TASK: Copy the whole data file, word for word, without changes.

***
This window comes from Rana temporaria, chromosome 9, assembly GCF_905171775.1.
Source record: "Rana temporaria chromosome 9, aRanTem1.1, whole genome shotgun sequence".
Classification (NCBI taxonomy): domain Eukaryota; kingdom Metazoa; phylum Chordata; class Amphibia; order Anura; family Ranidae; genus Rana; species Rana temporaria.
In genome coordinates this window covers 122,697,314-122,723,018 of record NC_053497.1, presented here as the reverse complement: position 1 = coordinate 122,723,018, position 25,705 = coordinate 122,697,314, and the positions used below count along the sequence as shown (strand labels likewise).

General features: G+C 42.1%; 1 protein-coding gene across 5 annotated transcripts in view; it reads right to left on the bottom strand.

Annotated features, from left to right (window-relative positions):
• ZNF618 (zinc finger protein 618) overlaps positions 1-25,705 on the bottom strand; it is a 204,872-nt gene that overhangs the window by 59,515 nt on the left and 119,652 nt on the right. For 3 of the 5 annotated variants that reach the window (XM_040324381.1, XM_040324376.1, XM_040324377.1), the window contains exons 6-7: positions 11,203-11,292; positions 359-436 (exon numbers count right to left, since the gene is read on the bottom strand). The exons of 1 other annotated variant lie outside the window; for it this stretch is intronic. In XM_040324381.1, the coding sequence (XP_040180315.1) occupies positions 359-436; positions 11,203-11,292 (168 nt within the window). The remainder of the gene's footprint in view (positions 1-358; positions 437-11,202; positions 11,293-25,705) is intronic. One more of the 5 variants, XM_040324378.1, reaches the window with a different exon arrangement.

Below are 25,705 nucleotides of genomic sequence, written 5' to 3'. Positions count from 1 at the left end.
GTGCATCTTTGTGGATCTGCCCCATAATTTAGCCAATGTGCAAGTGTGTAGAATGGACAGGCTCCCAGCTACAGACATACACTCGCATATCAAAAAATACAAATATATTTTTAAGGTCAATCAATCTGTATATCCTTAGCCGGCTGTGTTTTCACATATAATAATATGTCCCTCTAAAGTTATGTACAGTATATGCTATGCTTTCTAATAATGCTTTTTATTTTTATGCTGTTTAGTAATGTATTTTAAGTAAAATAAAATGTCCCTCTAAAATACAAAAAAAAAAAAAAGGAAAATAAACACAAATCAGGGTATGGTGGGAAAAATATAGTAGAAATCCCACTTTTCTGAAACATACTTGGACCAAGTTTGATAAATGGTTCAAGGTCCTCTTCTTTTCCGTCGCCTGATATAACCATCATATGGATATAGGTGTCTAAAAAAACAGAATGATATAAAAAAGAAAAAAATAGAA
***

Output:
This window comes from Rana temporaria, chromosome 9, assembly GCF_905171775.1.
Source record: "Rana temporaria chromosome 9, aRanTem1.1, whole genome shotgun sequence".
Classification (NCBI taxonomy): domain Eukaryota; kingdom Metazoa; phylum Chordata; class Amphibia; order Anura; family Ranidae; genus Rana; species Rana temporaria.
In genome coordinates this window covers 122,697,314-122,723,018 of record NC_053497.1, presented here as the reverse complement: position 1 = coordinate 122,723,018, position 25,705 = coordinate 122,697,314, and the positions used below count along the sequence as shown (strand labels likewise).

General features: G+C 42.1%; 1 protein-coding gene across 5 annotated transcripts in view; it reads right to left on the bottom strand.

Annotated features, from left to right (window-relative positions):
• ZNF618 (zinc finger protein 618) overlaps positions 1-25,705 on the bottom strand; it is a 204,872-nt gene that overhangs the window by 59,515 nt on the left and 119,652 nt on the right. For 3 of the 5 annotated variants that reach the window (XM_040324381.1, XM_040324376.1, XM_040324377.1), the window contains exons 6-7: positions 11,203-11,292; positions 359-436 (exon numbers count right to left, since the gene is read on the bottom strand). The exons of 1 other annotated variant lie outside the window; for it this stretch is intronic. In XM_040324381.1, the coding sequence (XP_040180315.1) occupies positions 359-436; positions 11,203-11,292 (168 nt within the window). The remainder of the gene's footprint in view (positions 1-358; positions 437-11,202; positions 11,293-25,705) is intronic. One more of the 5 variants, XM_040324378.1, reaches the window with a different exon arrangement.

Below are 25,705 nucleotides of genomic sequence, written 5' to 3'. Positions count from 1 at the left end.
GTGCATCTTTGTGGATCTGCCCCATAATTTAGCCAATGTGCAAGTGTGTAGAATGGACAGGCTCCCAGCTACAGACATACACTCGCATATCAAAAAATACAAATATATTTTTAAGGTCAATCAATCTGTATATCCTTAGCCGGCTGTGTTTTCACATATAATAATATGTCCCTCTAAAGTTATGTACAGTATATGCTATGCTTTCTAATAATGCTTTTTATTTTTATGCTGTTTAGTAATGTATTTTAAGTAAAATAAAATGTCCCTCTAAAATACAAAAAAAAAAAAAAGGAAAATAAACACAAATCAGGGTATGGTGGGAAAAATATAGTAGAAATCCCACTTTTCTGAAACATACTTGGACCAAGTTTGATAAATGGTTCAAGGTCCTCTTCTTTTCCGTCGCCTGATATAACCATCATATGGATATAGGTGTCTAAAAAAACAGAATGATATAAAAAAGAAAAAAATAGAA